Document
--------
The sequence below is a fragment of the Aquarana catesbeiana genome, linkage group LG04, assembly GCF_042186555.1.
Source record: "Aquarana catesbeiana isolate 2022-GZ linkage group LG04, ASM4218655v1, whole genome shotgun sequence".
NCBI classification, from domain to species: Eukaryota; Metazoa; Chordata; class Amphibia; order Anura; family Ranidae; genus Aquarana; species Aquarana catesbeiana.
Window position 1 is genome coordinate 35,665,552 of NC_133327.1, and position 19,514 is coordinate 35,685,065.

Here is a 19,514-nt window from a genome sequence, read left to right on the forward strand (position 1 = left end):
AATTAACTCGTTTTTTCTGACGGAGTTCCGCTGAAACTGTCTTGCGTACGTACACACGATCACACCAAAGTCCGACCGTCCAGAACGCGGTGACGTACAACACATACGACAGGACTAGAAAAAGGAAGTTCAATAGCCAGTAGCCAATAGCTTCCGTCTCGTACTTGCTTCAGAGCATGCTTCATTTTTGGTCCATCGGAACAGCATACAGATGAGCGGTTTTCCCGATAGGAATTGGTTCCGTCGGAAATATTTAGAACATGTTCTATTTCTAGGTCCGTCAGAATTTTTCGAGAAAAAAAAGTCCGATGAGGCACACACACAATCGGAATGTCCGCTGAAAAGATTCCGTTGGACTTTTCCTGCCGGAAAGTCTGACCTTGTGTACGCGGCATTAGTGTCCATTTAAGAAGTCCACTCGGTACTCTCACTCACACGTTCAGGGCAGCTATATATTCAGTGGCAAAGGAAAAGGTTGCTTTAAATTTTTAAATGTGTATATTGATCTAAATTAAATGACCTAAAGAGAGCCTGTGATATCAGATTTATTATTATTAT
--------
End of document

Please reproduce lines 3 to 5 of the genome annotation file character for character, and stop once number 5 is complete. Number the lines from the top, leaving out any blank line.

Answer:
NCBI classification, from domain to species: Eukaryota; Metazoa; Chordata; class Amphibia; order Anura; family Ranidae; genus Aquarana; species Aquarana catesbeiana.
Window position 1 is genome coordinate 35,665,552 of NC_133327.1, and position 19,514 is coordinate 35,685,065.

Here is a 19,514-nt window from a genome sequence, read left to right on the forward strand (position 1 = left end):